I read this on Facebook not very long ago:
I am saddened by Mark's death. I only met him for the first time a little over a year ago. He heard me give a talk on Zoom during the first lockdown and suggested I should be making Youtube videos. And that is exactly what we then began to do. My video channel exists because of Mark. I know it's been quiet for the last couple of weeks because of the pressure of other work, but it was his idea and I am really pleased we did it.
It was surprising fun to work together, which was a mutual feeling we both expressed. We were different characters from different backgrounds, but mutual respect was there from the start and quite simply I learned a lot from Mark, and much enjoyed his company.
Last November he told me one morning he was not feeling well. I have been married to a doctor for more than two decades. The result is that on occasion I get an awkward feeling when someone says they may not be well. I called my wife and relayed what Mark had said. She told me to make sure he got to hospital as soon as possible. He did. He had a septic liver, and needed very urgent treatment. I will always be grateful that I had that awkward feeling: his GP had told him to wait to go until he had been able to have a Covid test, and that could literally have been fatal.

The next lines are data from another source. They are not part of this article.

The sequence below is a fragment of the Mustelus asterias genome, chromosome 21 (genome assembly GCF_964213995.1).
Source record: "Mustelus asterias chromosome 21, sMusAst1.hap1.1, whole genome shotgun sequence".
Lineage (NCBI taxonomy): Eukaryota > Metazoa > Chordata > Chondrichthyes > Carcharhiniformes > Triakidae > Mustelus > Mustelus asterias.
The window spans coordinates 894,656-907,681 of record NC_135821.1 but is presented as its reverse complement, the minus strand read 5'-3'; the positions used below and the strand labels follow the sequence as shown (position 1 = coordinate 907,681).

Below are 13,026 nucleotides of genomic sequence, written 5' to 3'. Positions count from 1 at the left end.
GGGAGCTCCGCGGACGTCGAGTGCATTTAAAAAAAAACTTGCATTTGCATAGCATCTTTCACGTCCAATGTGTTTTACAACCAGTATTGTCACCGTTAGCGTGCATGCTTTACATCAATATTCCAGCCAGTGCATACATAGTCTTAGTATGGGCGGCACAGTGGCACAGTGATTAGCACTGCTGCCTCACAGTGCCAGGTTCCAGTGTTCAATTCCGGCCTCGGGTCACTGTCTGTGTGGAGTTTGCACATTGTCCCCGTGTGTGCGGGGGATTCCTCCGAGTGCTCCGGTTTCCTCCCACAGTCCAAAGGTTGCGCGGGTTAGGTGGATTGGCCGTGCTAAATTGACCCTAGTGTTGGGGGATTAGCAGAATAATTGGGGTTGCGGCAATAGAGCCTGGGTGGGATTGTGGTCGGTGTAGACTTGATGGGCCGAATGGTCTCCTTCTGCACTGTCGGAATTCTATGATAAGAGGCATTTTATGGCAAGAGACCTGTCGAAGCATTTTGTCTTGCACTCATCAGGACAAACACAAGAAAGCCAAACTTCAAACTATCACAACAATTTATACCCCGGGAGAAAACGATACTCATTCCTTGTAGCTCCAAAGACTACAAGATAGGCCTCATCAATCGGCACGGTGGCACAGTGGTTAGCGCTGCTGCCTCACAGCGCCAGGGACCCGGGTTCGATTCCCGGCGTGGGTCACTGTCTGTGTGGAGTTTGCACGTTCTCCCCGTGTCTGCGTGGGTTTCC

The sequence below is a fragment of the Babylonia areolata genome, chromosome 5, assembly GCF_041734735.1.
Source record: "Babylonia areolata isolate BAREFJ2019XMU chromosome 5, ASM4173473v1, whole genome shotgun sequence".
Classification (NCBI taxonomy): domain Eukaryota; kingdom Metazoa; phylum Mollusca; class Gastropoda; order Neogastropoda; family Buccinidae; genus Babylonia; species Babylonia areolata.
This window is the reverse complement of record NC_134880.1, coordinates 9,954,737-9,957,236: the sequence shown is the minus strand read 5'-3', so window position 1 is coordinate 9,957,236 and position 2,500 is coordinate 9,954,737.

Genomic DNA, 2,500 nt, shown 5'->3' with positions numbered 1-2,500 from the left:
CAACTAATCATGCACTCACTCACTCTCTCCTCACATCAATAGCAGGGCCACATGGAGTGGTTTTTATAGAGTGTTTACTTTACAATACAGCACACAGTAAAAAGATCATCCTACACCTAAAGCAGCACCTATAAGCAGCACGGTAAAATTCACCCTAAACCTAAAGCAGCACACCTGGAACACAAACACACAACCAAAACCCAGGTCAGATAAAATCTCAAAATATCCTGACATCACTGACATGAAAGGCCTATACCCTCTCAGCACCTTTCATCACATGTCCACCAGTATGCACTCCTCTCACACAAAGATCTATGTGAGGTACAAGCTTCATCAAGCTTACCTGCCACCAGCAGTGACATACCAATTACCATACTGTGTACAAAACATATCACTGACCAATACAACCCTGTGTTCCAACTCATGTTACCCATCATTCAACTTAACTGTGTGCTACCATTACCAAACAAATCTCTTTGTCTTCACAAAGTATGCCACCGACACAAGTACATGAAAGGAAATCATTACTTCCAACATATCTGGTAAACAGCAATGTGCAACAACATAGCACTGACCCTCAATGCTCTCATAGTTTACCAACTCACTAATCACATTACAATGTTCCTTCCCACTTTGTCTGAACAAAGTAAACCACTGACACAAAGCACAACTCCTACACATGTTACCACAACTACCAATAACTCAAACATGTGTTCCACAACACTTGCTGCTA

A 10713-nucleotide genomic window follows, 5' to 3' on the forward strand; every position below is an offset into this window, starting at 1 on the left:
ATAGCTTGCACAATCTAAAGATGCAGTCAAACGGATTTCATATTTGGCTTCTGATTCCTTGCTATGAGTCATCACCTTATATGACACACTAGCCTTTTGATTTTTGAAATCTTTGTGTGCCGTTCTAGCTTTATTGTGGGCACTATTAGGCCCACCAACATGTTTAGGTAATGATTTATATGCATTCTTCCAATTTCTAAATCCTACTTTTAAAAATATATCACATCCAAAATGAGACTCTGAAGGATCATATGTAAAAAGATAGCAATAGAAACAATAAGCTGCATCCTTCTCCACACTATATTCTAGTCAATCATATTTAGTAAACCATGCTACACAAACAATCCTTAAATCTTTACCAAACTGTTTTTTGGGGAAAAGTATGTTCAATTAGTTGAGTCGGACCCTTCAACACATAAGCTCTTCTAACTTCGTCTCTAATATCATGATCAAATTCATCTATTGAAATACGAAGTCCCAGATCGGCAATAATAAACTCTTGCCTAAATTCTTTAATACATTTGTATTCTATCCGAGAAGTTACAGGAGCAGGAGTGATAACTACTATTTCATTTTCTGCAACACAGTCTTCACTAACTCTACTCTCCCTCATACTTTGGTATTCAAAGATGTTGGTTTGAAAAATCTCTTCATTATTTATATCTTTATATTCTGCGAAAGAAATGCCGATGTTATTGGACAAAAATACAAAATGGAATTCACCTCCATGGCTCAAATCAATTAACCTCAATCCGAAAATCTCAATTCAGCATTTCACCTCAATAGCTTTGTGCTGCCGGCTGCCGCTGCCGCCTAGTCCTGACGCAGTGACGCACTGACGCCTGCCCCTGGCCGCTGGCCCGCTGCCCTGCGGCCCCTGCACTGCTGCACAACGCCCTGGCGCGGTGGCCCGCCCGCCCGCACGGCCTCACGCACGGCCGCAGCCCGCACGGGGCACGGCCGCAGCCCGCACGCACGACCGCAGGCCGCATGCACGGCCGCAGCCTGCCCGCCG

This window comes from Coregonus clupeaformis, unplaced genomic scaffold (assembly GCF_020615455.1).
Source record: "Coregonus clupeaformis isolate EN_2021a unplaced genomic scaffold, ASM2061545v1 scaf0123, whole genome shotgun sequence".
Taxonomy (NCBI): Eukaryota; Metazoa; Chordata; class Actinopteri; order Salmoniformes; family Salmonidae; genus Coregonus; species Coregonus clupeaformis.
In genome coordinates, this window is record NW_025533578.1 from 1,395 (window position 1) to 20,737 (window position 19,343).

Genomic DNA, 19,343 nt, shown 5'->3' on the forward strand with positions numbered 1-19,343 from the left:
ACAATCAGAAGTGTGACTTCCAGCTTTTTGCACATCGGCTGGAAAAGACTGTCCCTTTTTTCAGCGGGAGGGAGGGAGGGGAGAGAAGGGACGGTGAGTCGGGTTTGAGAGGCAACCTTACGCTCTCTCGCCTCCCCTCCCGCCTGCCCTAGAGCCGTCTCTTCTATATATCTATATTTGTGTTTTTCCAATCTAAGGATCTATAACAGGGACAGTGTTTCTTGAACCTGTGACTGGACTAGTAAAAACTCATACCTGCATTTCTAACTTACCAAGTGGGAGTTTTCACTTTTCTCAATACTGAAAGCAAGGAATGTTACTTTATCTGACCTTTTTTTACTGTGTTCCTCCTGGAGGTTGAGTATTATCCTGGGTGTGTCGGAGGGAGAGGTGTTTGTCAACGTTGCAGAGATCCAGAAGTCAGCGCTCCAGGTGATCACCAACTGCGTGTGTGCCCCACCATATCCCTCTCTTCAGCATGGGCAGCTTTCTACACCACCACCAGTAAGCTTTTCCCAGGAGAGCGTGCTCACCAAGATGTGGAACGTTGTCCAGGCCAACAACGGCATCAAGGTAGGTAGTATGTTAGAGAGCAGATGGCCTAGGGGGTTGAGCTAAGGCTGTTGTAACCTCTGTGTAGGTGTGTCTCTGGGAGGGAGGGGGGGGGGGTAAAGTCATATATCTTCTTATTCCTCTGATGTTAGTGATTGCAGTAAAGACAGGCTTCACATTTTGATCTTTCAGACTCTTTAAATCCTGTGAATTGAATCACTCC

The trouble was Mark was found to have cancer. He was angry for a few days. We talked quite a lot about that. Then he got on with the rest of life, including marrying Alison in Ely Cathedral, for whom he also did video work.
I last saw Mark a few weeks after he married. It was clear he was quite unwell. The spirit was all still there. The happy husband, the proud dad, the guy who loved his community and did a lot for it. But it was going to come to an end, and sadly it now has.
I am pleased to have known, to have worked with, to have learned from, and have just got on with Mark. I hope he rests in peace. My condolences to Alison and his daughters in particular. He left all of us far too soon.